4) Their treatment as isolated acts of Francoist crimes also gives rise to a formal prescription of these crimes given the amount of time that has passed. The consequence of this is to favour those politicians responsible for some of those acts (eg those of Vitoria) who still occupy positions of senior responsibility in representative constitutional entities whereas if these crimes were considered part of the crimes against humanity committed by Francoism there would be no such time bar nor would they be subject to amnesty |10|.

5) The proposed Draft Law, therefore, is not only humiliating for the victims in that it denies them legal recognition, it is also profoundly immoral and as a consequence, it violates the basic principles established in international human rights law concerning victims of serious crimes such as crimes against humanity. |11|

6) The proposal contains an element of unlawfulness |12| which we consider extremely dangerous for the legitimacy of the democratic Constitution now in force, given that it implies by omission the recognition of the Francoist legality beyond the limits established by the Constitution itself, by internal law, by numerous international treaties and conventions entered into by Spain, and by applicable customary international law.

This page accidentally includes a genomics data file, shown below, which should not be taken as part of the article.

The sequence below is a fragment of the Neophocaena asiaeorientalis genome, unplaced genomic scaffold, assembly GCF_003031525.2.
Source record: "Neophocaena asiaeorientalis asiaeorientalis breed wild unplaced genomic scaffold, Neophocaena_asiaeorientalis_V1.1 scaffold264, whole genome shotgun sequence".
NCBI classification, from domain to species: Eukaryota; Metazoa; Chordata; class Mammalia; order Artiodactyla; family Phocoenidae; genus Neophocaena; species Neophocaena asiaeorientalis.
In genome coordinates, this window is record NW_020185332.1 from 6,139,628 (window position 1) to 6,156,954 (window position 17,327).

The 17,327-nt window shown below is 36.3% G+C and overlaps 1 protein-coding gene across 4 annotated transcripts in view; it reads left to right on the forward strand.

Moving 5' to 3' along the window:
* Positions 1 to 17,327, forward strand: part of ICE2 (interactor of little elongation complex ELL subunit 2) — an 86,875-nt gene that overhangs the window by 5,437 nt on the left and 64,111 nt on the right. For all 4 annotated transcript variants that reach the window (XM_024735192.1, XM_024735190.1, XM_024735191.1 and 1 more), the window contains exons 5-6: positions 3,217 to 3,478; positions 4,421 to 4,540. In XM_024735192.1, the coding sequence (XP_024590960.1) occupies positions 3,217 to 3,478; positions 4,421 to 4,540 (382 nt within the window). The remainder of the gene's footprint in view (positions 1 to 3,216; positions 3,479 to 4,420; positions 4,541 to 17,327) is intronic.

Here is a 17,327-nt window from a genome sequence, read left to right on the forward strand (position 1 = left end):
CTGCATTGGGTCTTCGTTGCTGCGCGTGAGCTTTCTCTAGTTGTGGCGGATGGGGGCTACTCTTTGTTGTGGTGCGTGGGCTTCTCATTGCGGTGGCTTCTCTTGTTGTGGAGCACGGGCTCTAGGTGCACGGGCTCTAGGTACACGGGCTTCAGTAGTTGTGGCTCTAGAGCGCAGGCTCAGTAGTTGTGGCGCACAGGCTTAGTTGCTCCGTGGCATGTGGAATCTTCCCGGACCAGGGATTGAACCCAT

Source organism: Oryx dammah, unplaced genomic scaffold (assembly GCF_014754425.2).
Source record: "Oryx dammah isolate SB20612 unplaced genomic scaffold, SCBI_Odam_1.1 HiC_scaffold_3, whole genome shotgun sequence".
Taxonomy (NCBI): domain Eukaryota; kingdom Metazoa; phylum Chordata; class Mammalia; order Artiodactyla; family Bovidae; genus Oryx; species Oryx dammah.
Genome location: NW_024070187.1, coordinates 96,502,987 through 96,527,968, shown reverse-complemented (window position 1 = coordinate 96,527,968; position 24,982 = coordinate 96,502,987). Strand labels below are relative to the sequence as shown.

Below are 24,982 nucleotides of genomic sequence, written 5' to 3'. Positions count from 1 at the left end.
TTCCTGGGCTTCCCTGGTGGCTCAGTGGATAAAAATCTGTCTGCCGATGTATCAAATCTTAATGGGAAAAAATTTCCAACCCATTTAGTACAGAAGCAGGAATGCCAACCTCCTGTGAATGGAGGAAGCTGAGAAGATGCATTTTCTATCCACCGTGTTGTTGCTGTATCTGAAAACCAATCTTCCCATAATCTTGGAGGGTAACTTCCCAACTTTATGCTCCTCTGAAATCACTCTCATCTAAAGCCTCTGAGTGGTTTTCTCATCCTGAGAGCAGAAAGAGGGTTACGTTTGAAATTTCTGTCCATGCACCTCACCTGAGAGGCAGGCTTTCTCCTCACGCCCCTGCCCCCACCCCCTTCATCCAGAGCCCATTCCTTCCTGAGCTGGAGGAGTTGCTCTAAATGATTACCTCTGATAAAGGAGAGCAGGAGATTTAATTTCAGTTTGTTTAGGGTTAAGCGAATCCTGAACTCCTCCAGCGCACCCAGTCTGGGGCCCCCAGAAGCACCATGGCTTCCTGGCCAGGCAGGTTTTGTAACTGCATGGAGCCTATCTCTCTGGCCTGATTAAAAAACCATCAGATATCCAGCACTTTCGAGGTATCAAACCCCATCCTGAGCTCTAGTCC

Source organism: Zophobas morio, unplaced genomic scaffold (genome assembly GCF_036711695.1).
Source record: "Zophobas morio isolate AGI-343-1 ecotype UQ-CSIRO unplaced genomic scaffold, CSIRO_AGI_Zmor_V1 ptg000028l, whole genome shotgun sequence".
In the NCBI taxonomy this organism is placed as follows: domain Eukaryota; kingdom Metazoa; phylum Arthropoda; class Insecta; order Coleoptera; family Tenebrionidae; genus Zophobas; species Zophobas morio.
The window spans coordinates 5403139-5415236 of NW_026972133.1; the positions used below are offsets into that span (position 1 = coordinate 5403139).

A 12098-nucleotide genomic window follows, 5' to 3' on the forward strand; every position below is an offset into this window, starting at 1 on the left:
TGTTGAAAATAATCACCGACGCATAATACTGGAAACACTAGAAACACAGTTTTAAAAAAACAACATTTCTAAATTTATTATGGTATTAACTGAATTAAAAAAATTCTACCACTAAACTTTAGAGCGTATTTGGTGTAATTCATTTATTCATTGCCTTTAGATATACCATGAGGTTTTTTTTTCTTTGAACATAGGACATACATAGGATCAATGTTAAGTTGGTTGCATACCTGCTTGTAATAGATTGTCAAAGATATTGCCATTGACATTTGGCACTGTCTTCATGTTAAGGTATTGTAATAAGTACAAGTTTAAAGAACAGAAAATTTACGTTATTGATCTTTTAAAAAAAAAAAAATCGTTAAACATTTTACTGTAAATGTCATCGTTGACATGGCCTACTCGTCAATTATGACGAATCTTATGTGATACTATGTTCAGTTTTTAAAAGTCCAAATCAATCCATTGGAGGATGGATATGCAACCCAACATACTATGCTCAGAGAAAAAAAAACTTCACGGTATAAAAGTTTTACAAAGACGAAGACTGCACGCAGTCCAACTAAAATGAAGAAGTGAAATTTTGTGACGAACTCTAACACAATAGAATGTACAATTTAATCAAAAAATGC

7) The so-called "legal certainty", understood by the Government to mean the maintaining of laws and regulations imposed by a manifestly illegal regime, raises a fundamental argument with which we do not agree, as we understand that the only valid way of strengthening "legal certainty" is by having a greater degree of juridicity in the regulation of the conduct of citizens, and not by maintenance of norms whose origin are not only outside the Constitution itself but also implicitly deny the basic principles of civil liberties, such as those contemplated, among others, in the Universal Declaration of Human Rights: The right to due process and the right to effective judicial remedies. We cannot agree that there can be an interpretation of "legal certainty" in the rule of law which does not guarantee justice. Nor can we accept an interpretation of "legal certainty" which inexorably leads to manifest and serious injustice. The Government would have us believe that legal certainty is incompatible with justice. This premise is completely false.

8) In fulfilling the terms of the motion presented by Deputy Ramón Jáuregui Atondo, the Government has done no more than satisfy its obligations towards Congress: on the other hand, it has demonstrated a clear bad faith with respect to the demands of the associations, given that during this period of time, statements were made to them which were patently demagogic and which, as the facts have proved, resulted in the deliberate creation of false expectations.